Macy’s will be the most successful retailer of the next five years, not Amazon.

Department stores are alive and well in 2015. Frequently dismissed as dinosaurs outmaneuvered by digital players, department stores can not only survive the dramatic fall-off in foot traffic seen over the past few years but will ultimately fare better than pure-play e-commerce. Contrary to long-held conventional wisdom, department stores will be among the biggest winners in retail.

The Achilles heel of Amazon and other pure play online players is solving for the last mile. Last year, Amazon spent $6.6 billion on delivery and received $3.1 billion in shipping fees. For consumers as well, high delivery speeds and low-cost shipping options are often outweighed by the burden of being at home to receive packages. Meanwhile retail chains are using their physical stores as flexible warehouses for efficient online fulfillment, catering to consumers for whom omnichannel is a given.

Nearly every high-scoring brick-and-mortar retailer in L2’s Department Stores Index provides real-time inventory or click-and-collect, or even both. Nordstrom and Macy’s, both among the fastest-growing e-commerce retailers, are digitally rising above the pack with innovation and investments that embrace digital and bridge clicks and bricks. Nordstrom’s new “Scan & Shop” feature within its Catalogs app links the print catalog to digital and m-commerce. On Instagram, where Nordstrom enjoys a robust following of close to 900,000, the retailer uses Like2Buy to make its feed shoppable. Nordstrom has also extended its social media investments to emerging platforms such as Wanelo. Meanwhile, the company recently announced plans to add a fulfillment center in Pennsylvania, since nearly half its customers are within a two-day ground delivery radius.

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Macy’s is also shifting resources to fulfillment, building a massive direct-to-consumer center in Tulsa and moving to a larger Sacramento facility, while closing underperforming stores at a rapid clip. The company launched click-and-collect in 2013, a service that only 35 percent of American department stores in L2’s Index currently provide. All told, Macy’s has one of the most sophisticated omnichannel businesses in the country. Its digital wallet – accessible via mobile web or the Macy’s mobile app – integrates payment options, the store’s loyalty program, and special offers. Macy’s iPhone app now lets shoppers sort products by local availability, a function that became available on the desktop site in 2014. In-store shoppers can use the app to ship an item home or check prices, reviews and inventory.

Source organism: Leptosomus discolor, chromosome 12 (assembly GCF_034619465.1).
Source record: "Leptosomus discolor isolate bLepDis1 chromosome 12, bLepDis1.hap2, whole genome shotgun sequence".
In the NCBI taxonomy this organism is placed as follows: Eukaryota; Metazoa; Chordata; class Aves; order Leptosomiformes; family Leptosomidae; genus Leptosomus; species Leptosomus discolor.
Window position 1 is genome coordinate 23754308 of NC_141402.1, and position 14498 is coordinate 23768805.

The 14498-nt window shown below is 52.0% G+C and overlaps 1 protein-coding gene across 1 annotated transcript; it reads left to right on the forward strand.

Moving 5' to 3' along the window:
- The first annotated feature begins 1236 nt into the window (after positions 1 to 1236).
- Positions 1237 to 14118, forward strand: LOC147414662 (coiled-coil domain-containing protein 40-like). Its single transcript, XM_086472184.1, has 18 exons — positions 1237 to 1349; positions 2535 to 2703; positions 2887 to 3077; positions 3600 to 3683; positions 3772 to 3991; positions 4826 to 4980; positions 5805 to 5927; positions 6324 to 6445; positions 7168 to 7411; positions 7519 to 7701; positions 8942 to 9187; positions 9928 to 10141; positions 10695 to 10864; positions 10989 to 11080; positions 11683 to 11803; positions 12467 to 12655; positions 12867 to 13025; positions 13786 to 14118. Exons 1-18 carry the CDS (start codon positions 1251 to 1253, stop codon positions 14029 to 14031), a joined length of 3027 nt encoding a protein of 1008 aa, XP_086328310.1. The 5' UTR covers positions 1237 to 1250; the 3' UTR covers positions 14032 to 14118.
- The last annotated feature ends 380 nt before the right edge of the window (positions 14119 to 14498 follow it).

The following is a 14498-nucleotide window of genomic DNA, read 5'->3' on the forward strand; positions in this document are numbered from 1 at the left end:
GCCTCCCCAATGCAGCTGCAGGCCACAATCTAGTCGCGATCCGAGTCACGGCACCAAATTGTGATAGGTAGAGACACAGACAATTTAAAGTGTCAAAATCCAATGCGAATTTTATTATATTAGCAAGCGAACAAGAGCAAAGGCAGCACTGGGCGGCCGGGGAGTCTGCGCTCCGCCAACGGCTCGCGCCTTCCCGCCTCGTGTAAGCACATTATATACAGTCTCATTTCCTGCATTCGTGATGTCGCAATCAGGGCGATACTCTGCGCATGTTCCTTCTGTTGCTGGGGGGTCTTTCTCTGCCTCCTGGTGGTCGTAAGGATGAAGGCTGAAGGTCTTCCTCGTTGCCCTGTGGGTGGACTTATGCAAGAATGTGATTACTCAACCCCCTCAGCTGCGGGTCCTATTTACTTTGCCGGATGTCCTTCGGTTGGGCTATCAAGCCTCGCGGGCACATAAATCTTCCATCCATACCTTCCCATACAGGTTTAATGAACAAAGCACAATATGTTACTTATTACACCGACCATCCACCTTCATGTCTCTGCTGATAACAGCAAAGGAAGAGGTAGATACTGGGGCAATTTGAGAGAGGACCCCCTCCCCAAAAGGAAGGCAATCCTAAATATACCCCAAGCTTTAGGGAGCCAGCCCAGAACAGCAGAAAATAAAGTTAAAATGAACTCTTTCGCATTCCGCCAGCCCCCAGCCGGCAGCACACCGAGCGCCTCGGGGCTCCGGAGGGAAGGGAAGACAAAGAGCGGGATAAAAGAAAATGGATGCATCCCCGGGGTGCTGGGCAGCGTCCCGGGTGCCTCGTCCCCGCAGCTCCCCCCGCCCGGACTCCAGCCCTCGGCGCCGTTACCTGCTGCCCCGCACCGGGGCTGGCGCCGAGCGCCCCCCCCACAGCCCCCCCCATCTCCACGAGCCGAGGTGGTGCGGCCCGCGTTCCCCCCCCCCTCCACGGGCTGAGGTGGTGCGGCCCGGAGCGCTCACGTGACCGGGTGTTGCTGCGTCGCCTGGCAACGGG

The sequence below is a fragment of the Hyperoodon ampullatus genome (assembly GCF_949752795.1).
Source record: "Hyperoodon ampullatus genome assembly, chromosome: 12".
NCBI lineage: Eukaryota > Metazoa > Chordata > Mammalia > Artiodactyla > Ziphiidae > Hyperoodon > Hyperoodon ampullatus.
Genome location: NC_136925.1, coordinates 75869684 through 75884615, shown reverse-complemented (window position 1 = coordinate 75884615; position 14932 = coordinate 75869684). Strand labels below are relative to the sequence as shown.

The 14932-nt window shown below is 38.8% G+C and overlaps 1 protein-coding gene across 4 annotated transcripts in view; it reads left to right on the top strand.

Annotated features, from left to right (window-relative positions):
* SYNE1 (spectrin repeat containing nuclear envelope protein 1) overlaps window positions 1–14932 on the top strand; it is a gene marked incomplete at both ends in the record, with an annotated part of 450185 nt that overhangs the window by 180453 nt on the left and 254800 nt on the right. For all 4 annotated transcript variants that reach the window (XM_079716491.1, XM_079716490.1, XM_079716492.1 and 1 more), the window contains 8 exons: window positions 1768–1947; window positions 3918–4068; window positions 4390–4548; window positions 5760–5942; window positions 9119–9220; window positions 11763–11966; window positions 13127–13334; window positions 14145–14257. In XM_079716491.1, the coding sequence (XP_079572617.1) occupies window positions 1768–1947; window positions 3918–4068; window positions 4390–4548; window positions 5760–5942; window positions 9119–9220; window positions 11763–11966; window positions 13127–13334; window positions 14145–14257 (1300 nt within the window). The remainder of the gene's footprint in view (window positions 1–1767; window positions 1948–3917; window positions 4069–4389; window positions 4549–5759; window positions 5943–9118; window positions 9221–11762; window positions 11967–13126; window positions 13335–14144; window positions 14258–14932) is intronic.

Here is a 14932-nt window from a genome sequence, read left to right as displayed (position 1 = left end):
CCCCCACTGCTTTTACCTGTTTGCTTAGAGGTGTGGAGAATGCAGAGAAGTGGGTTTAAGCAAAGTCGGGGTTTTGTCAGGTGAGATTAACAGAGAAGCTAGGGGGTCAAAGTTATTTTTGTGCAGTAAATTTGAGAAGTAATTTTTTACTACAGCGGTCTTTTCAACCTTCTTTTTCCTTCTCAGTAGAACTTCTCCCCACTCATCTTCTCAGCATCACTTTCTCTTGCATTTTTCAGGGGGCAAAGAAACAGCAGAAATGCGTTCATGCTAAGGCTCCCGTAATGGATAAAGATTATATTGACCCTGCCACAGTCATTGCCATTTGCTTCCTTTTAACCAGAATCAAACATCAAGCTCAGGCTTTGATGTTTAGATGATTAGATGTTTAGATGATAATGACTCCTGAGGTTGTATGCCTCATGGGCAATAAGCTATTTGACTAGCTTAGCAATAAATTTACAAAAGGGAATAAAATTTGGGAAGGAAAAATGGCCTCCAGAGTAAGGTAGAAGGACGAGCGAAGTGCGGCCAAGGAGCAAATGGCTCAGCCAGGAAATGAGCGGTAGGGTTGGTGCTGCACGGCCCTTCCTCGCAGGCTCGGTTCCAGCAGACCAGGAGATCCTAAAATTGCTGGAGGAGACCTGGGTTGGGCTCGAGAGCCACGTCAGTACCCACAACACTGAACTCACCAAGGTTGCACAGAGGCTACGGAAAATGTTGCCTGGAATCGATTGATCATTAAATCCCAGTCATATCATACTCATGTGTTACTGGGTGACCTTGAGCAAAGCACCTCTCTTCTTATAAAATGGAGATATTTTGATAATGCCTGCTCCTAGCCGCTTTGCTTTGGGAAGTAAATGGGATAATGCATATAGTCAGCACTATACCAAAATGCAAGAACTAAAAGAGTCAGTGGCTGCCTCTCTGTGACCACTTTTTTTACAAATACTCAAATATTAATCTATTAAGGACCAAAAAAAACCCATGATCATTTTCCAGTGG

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Embracing digital is neither easy nor cheap. Macy’s (with cash flow per share of $12.22) and Nordstrom ($6.68) enjoy the advantage of extensive cash reserves. Macy’s has funneled an estimated $2 billion over the last five years into tech and e-commerce investments. This big bet on digital is paying off: Macy’s outpaced Amazon in shareholder returns by a healthy distance in 2014, as did Nordstrom. Macy’s outdid Amazon over the five-year period between 2010 to 2014 as well.

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Meanwhile weaker retailers like Sears and JCPenney are looking to digital as a lifeline. Sears now enables collection of goods ordered online at curbside and offers an array of apps, one that allows users prepare a fitting room by scanning items around the store. Globally, however, a large cohort of department stores are digitally challenged, including prominent players such as Printemps in France and Takashimaya in Japan.

Department store brands that don’t evolve fast enough are unlikely to survive, as the future of retail is about combining clicks and bricks for a seamless omnichannel experience. The strongest digital brands are already going global, in terms of both bricks (Macy’s will open an Abu Dhabi store in 2018) and clicks (Nordstrom is the No. 6 retailer online in Dubai).

For more on the digital performance of 64 global department store brands, download a copy of L2’s study.


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